How popular is the baby name Swanee in the United States right now? How popular was it historically? Use the popularity graph and data table below to find out! Plus, see all the blog posts that mention the name Swanee.

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Popularity of the baby name Swanee

Posts that mention the name Swanee

Interesting one-hit wonder names in the U.S. baby name data

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They came, they went, and they never came back!

These baby names are one-hit wonders in the U.S. baby name data. That is, they’ve only popped up once, ever, in the entire dataset of U.S. baby names (which accounts for all names given to at least 5 U.S. babies per year since 1880).

There are thousands of one-hit wonders in the dataset, but the names below have interesting stories behind their single appearance, so these are the one-hits I’m writing specific posts about. Just click on a name to read more.


  • 2020: Jexi













  • (none yet)


As I discover (and write about) more one-hit wonders in the data, I’ll add the names/links to this page. In the meanwhile, do you have any favorite one-hit wonder baby names?

Image: Adapted from Solitary Poppy by Andy Beecroft under CC BY-SA 2.0.

[Latest update: Apr. 2024]

How did “High Hat” influence baby names?

Newspaper advertisement for the serialized story "High Hat" (1930)
High Hat” advertisement (1930)

Like Gone with the Wind and How Green Was My Valley, High Hat was a story that influenced U.S. baby names not once but twice: first in written form, then in movie form.

Originally called High Hat: A Radio Romance, the story was written by Alma Sioux Scarberry. (Her middle name was originally “Sue,” but she changed it when she learned she was part Native American — Cherokee specifically, not actually Sioux.) It was serialized in the newspapers in 1930 — from March to May, in most of them. It was published as a standalone book over the summer.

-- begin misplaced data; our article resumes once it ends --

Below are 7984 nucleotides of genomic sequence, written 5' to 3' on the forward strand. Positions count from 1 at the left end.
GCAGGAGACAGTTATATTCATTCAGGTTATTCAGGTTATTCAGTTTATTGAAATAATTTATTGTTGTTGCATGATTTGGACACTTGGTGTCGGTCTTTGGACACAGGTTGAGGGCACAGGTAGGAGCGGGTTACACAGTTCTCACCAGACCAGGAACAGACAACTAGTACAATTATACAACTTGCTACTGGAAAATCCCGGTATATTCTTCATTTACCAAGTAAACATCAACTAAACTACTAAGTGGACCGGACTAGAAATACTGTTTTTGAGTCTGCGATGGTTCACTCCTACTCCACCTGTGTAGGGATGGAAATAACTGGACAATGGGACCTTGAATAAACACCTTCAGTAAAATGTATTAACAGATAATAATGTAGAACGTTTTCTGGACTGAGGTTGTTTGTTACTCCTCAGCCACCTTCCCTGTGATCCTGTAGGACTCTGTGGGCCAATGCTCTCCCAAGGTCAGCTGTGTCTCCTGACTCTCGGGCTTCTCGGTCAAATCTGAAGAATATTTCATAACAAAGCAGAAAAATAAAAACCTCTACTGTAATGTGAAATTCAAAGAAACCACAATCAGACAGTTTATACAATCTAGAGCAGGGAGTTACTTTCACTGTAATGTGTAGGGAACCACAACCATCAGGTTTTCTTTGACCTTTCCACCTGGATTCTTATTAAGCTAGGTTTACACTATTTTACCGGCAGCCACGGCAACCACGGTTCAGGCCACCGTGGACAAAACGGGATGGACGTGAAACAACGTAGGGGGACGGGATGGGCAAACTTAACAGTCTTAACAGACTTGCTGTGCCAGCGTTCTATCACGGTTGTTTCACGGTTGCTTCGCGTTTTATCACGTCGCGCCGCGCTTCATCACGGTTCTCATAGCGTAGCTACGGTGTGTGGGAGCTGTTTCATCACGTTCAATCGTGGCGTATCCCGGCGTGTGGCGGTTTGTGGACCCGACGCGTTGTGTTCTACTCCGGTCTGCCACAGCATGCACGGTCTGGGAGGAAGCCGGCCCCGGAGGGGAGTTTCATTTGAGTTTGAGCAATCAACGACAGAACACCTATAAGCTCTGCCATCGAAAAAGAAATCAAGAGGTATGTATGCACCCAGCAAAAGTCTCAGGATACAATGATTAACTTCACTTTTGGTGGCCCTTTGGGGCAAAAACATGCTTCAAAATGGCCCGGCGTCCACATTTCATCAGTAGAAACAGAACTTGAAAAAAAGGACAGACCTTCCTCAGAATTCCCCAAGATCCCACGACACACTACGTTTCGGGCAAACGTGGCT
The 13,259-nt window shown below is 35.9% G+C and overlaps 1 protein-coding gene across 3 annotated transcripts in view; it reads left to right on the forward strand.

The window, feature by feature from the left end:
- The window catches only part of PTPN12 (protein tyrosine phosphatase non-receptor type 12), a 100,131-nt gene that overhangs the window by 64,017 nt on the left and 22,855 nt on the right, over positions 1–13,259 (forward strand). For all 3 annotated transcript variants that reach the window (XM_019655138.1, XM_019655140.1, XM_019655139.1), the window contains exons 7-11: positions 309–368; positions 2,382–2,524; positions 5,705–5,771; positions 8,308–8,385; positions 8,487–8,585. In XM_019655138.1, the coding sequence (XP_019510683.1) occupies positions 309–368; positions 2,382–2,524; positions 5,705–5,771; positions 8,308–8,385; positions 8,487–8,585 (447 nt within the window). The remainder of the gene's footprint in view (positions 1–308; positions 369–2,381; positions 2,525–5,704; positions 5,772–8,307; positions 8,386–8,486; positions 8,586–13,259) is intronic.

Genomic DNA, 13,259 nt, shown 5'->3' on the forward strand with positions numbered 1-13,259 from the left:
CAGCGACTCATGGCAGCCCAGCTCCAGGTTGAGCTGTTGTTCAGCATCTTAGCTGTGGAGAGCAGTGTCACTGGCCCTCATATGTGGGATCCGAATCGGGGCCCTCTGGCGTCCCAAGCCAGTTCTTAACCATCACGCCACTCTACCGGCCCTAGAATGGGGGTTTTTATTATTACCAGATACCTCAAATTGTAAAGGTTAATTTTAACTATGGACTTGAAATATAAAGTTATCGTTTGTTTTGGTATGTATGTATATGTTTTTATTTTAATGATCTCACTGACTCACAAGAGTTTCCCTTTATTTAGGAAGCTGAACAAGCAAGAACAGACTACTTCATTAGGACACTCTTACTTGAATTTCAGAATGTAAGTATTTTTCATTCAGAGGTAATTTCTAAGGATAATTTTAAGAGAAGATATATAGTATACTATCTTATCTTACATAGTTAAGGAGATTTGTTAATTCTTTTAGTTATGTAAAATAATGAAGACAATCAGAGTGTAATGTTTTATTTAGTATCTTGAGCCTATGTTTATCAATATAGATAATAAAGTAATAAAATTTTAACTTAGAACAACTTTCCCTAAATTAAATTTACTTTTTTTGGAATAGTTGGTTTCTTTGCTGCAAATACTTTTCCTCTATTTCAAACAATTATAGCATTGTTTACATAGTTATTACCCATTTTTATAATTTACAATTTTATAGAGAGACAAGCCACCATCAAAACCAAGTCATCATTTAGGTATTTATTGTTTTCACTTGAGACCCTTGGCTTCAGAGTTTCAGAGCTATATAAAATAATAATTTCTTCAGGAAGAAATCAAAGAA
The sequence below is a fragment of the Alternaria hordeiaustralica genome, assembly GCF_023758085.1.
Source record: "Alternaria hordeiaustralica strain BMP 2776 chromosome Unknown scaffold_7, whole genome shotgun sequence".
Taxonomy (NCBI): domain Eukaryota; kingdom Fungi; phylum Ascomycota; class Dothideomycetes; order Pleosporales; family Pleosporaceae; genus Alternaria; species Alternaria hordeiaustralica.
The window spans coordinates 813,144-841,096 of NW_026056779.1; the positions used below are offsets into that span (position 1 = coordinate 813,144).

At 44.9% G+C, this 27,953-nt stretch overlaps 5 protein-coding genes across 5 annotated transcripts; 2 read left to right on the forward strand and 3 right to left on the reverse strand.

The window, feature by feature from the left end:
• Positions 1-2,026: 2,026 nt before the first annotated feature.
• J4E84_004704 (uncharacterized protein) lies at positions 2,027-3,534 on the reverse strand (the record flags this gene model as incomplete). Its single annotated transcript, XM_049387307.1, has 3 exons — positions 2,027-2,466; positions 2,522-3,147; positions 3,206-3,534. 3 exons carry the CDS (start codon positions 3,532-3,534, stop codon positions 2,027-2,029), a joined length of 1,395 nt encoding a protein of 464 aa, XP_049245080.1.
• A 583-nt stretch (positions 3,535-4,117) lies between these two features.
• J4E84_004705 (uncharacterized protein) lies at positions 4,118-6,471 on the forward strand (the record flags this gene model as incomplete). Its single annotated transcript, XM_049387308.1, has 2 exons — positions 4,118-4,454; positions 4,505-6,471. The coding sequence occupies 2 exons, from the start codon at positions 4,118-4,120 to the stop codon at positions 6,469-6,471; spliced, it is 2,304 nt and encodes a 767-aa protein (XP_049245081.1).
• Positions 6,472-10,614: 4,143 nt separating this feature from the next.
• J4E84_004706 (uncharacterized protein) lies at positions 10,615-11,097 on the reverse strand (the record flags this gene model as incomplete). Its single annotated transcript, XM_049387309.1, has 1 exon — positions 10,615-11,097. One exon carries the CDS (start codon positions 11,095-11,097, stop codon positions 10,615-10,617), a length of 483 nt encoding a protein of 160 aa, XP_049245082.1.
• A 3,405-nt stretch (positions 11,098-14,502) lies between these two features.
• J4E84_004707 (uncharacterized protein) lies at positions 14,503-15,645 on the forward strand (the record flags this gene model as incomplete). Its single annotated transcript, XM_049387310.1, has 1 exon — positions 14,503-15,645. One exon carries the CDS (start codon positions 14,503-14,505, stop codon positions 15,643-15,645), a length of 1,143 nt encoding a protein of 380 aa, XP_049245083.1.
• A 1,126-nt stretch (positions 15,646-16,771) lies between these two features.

The main character, Elanda Lee, was a singer with “high hat” ambitions: she worked in radio, but wanted to become an opera star. Her love interest was popular radio star Suwanee Collier, who she initially dismissed because he was “only a ukulele player.” In the end, “[s]he stoops to conquer by becoming the most popular girl on the radio programs singing the praises of complexion soap.” (Here’s a longer synopsis of High Hat, if you’re interested.)

And in 1930, right on cue, the baby name Elanda debuted in the U.S. baby name data:

  • 1932: unlisted
  • 1931: 6 baby girls named Elanda
  • 1930: 19 baby girls named Elanda [debut & peak usage]
  • 1929: unlisted
  • 1928: unlisted

A number of these Elandas also got the middle name Lee. (Here are examples from graveyards in Kansas, Kentucky, Pennsylvania, and Alabama.)

…But it doesn’t end there. Because in early 1937, the movie High Hat was released. (Here’s a complete copy of High Hat up at the Internet Archive, if you’d like to watch.) And it seems that, in the movie, Swanee — now being spelled like the Gershwin song — was the central character. He ultimately helped classically trained singer Elanda adapt to the trend of “swing” music.

The character Swanee Collier from the movie "High Hat" (1937).
Swanee from “High Hat

The same year, the baby name Swanee was a one-hit wonder in the data, showing up as a girl name. (This is one of several baby names that came from male character, yet popped up on the girls’ side of the list. Another example is Kookie.)

  • 1939: unlisted
  • 1938: unlisted
  • 1937: 5 baby girls named Swanee [debut]
  • 1936: unlisted
  • 1935: unlisted

Curiously, the baby name Elanda did not re-emerge in ’37. That said, the name “Landa” did pop up the next year…perhaps there’s a connection?

What are your thoughts on the names Elanda and Swanee?